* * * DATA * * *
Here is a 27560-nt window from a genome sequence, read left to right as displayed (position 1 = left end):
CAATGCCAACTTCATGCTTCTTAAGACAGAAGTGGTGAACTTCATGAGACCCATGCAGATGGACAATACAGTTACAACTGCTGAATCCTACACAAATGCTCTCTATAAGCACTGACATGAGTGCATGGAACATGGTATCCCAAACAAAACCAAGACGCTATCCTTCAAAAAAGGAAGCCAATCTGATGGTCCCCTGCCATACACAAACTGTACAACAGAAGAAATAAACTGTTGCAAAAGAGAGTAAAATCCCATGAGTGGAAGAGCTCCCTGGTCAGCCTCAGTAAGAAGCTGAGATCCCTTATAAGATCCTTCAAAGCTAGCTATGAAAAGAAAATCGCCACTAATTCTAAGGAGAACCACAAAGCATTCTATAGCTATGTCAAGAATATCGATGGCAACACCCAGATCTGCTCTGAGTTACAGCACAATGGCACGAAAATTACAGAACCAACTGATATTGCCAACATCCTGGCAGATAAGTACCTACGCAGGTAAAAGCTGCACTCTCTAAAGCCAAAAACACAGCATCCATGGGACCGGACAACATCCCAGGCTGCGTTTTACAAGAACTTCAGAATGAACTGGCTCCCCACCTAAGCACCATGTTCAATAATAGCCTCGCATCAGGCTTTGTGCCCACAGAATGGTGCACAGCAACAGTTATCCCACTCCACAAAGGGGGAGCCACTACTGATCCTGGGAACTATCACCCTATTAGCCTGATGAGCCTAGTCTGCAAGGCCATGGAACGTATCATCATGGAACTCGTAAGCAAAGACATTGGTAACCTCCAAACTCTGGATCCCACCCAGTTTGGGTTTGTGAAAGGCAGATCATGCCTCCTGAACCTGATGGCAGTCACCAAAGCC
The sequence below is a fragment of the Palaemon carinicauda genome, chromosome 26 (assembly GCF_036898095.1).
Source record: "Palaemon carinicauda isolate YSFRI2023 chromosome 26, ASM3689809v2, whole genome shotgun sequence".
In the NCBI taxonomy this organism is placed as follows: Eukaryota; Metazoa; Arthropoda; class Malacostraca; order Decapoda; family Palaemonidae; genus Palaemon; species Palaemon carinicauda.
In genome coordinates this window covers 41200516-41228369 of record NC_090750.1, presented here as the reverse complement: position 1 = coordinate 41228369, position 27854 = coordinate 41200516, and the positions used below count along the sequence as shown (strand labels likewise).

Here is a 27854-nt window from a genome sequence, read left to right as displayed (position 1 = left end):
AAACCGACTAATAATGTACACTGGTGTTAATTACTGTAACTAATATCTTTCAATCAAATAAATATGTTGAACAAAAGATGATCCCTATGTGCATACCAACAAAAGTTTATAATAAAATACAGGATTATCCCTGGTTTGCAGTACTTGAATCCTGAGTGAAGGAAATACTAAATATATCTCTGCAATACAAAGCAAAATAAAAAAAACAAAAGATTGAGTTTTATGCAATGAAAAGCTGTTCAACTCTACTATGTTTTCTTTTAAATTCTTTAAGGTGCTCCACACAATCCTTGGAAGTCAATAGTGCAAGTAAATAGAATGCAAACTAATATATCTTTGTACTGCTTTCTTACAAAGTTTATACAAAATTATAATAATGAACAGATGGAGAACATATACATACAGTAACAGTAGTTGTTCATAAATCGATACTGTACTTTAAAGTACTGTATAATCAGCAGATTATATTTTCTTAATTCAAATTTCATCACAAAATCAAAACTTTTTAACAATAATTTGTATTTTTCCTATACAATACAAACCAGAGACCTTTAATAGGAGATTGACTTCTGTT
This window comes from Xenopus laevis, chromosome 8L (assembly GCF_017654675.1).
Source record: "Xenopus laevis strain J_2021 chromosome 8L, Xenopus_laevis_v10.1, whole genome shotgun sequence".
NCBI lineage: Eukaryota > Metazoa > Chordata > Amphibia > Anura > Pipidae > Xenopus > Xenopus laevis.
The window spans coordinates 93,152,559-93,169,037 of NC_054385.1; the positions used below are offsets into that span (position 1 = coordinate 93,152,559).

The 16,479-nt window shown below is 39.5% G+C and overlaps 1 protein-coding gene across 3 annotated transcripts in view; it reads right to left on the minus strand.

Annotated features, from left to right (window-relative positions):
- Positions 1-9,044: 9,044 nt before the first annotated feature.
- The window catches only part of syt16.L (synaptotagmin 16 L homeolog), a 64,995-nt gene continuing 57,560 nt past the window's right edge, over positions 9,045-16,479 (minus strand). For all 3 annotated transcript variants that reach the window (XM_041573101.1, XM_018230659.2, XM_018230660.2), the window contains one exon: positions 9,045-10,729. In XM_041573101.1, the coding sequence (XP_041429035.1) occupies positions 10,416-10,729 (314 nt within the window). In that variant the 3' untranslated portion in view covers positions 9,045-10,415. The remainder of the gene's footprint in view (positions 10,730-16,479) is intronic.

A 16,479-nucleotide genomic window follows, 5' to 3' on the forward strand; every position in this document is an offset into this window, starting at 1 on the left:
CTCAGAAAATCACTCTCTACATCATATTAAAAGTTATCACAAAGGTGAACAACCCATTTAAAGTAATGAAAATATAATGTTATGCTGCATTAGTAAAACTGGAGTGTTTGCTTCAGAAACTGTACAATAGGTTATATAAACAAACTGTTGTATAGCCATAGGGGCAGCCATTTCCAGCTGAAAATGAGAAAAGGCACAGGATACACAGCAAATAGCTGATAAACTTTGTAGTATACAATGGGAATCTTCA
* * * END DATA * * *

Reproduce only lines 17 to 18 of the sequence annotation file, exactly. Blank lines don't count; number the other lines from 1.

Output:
A 16,479-nucleotide genomic window follows, 5' to 3' on the forward strand; every position in this document is an offset into this window, starting at 1 on the left:
CTCAGAAAATCACTCTCTACATCATATTAAAAGTTATCACAAAGGTGAACAACCCATTTAAAGTAATGAAAATATAATGTTATGCTGCATTAGTAAAACTGGAGTGTTTGCTTCAGAAACTGTACAATAGGTTATATAAACAAACTGTTGTATAGCCATAGGGGCAGCCATTTCCAGCTGAAAATGAGAAAAGGCACAGGATACACAGCAAATAGCTGATAAACTTTGTAGTATACAATGGGAATCTTCA